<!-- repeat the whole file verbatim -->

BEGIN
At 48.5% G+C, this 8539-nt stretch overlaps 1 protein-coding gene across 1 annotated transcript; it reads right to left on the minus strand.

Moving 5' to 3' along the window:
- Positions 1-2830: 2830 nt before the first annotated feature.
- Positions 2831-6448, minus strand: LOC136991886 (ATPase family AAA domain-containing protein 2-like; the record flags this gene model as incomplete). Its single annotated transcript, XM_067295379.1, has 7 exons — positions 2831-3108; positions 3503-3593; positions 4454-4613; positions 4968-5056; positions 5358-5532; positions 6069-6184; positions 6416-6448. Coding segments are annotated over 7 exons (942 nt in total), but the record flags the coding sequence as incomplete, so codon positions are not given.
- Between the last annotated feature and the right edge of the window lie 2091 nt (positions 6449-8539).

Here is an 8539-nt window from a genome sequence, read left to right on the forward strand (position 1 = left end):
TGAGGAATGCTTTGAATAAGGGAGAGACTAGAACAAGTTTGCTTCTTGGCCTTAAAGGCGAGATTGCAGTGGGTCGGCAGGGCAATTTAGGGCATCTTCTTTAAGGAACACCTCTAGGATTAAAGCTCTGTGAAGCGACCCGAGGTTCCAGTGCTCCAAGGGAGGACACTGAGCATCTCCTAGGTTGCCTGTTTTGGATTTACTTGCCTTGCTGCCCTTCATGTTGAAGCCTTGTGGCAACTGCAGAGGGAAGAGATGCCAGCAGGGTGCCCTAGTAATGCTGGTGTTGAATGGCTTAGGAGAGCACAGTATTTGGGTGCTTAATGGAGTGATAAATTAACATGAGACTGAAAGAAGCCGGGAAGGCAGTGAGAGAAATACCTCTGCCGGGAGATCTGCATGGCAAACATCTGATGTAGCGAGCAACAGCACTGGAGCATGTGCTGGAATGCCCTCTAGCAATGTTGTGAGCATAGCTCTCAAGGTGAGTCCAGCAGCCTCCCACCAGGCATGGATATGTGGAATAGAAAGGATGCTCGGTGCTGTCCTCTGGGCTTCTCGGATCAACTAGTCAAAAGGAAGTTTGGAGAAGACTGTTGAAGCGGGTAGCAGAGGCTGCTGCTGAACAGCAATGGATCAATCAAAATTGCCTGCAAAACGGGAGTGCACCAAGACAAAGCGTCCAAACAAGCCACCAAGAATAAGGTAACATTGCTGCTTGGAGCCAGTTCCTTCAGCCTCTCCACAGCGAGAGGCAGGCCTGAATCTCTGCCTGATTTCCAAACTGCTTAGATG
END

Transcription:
At 48.5% G+C, this 8539-nt stretch overlaps 1 protein-coding gene across 1 annotated transcript; it reads right to left on the minus strand.

Moving 5' to 3' along the window:
- Positions 1-2830: 2830 nt before the first annotated feature.
- Positions 2831-6448, minus strand: LOC136991886 (ATPase family AAA domain-containing protein 2-like; the record flags this gene model as incomplete). Its single annotated transcript, XM_067295379.1, has 7 exons — positions 2831-3108; positions 3503-3593; positions 4454-4613; positions 4968-5056; positions 5358-5532; positions 6069-6184; positions 6416-6448. Coding segments are annotated over 7 exons (942 nt in total), but the record flags the coding sequence as incomplete, so codon positions are not given.
- Between the last annotated feature and the right edge of the window lie 2091 nt (positions 6449-8539).

Here is an 8539-nt window from a genome sequence, read left to right on the forward strand (position 1 = left end):
TGAGGAATGCTTTGAATAAGGGAGAGACTAGAACAAGTTTGCTTCTTGGCCTTAAAGGCGAGATTGCAGTGGGTCGGCAGGGCAATTTAGGGCATCTTCTTTAAGGAACACCTCTAGGATTAAAGCTCTGTGAAGCGACCCGAGGTTCCAGTGCTCCAAGGGAGGACACTGAGCATCTCCTAGGTTGCCTGTTTTGGATTTACTTGCCTTGCTGCCCTTCATGTTGAAGCCTTGTGGCAACTGCAGAGGGAAGAGATGCCAGCAGGGTGCCCTAGTAATGCTGGTGTTGAATGGCTTAGGAGAGCACAGTATTTGGGTGCTTAATGGAGTGATAAATTAACATGAGACTGAAAGAAGCCGGGAAGGCAGTGAGAGAAATACCTCTGCCGGGAGATCTGCATGGCAAACATCTGATGTAGCGAGCAACAGCACTGGAGCATGTGCTGGAATGCCCTCTAGCAATGTTGTGAGCATAGCTCTCAAGGTGAGTCCAGCAGCCTCCCACCAGGCATGGATATGTGGAATAGAAAGGATGCTCGGTGCTGTCCTCTGGGCTTCTCGGATCAACTAGTCAAAAGGAAGTTTGGAGAAGACTGTTGAAGCGGGTAGCAGAGGCTGCTGCTGAACAGCAATGGATCAATCAAAATTGCCTGCAAAACGGGAGTGCACCAAGACAAAGCGTCCAAACAAGCCACCAAGAATAAGGTAACATTGCTGCTTGGAGCCAGTTCCTTCAGCCTCTCCACAGCGAGAGGCAGGCCTGAATCTCTGCCTGATTTCCAAACTGCTTAGATG